Rapid Fire Session 2014 World Cancer Congress

Psychological distress, self-efficacy, quality of life and burden in informal cancer caregivers, and the relationship with patient outcomes (#428)

Anna Ugalde 1 2 , Sanchia Aranda 2 3 4 , Suzanne Chambers 5 6 , Meinir Krishnasamy 2 7 , Ruby Lipson-Smith 3 , David Ball 7 , Michael Michael 7 , Patsy Kenny 8 , Ian Stubbin 1 , Penny Schofield 2 3
  1. Centre for Palliative Care, St Vincent's Hospital, Melbourne, VIC, Australia
  2. Faculty of Medicine, Dentistry and Health Sciences, University of Melbourne, Parkville, VIC, Australia
  3. Department of Cancer Experiences Research, Peter MacCallum Cancer Centre, Melbourne, VIC, Australia
  4. Cancer Institute NSW, Sydney, NSW, Australia
  5. Griffith University, QLD, Australia
  6. Cancer Council Queensland, QLD, Australia
  7. Peter MacCallum Cancer Centre, Melbourne, VIC, Australia
  8. Centre for Health Economics Research and Evaluation, University of Technology, Sydney, NSW, Australia

Background: Caregivers of people with advanced cancer take on a vital role in the care of the patient but often at a cost to their own psychological functioning. Previous research has demonstrated that some caregivers do very poorly, reporting high levels of distress, burden and reduced quality of life

Aim: This study aims to identify the relationship between caregiver and patient outcomes, and identify predictors of high caregiver and patient distress.

Methods: A cross-sectional survey design was used. Caregivers completed measures on: psychological functioning (Brief Symptom Inventory), self-efficacy (Caregiver Self-efficacy Scale), burden (Caregiver Reaction Assessment), Quality of Life (Quality of Life Questionnaire) and Care tasks (Clinical Care Tasks Measure). Patients with a diagnosis of lung or gastrointestinal cancer completed questionnaires on symptoms (Memorial Symptom Assessment Scale), psychological functioning (Brief Symptom Inventory) and quality of life (EORTC QLQ C-30). Correlations identified factors related to distress in both caregivers and patients and factors were used in multiple regression models to determine their predictive value.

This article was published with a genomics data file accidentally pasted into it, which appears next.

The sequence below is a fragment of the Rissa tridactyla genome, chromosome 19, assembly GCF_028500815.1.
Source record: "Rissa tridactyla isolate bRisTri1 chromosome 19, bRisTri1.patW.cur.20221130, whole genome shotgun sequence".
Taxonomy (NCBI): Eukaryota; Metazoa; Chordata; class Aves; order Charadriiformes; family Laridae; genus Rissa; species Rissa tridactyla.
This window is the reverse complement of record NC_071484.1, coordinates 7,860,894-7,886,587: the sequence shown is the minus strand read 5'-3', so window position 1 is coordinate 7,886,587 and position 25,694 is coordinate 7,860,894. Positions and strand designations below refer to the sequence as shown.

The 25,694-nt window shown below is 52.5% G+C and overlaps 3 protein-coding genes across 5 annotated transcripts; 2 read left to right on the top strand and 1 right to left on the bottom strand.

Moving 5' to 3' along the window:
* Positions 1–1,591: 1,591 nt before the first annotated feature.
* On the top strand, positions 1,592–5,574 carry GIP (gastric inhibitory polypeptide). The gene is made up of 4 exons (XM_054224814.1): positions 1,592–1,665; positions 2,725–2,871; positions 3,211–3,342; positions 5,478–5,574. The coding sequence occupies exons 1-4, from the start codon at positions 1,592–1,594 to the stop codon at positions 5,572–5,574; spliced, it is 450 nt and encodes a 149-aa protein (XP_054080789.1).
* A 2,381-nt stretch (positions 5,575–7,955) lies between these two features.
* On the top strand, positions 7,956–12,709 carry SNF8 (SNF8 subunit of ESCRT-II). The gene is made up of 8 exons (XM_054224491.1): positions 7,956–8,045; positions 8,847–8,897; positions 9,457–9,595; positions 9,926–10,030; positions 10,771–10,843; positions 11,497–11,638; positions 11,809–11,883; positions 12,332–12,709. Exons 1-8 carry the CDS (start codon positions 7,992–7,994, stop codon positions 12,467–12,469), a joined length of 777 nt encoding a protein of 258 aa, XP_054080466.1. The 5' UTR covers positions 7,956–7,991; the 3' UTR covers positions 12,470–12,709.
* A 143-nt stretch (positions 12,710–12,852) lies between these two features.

Results: Data will be reported on 66 dyads. Caregivers were mostly female (70%) aged between 29-78(mean 57 years). Patients were mostly male (62%), aged between 39-87 (mean 62 years). Caregivers and patients frequently lived together (78%) and were most frequently married (65%). Psychological functioning was poorer in the caregiver group than in was in the patient group (p<0.05). Caregiver and patient distress were strongly correlated. Regression models will further explore predictors of high caregiver and patient distress.

Conclusions: Psychological distress impacts a significant number of caregivers, with higher distress than patients themselves. Carer and patient distress is closely related, indicating the importance of supporting both the caregiver and patient. This study identifies factors contributing to poorly functioning caregiver and patient dyads, which allows for high-risk patients and caregivers to be identified and engaged in supports.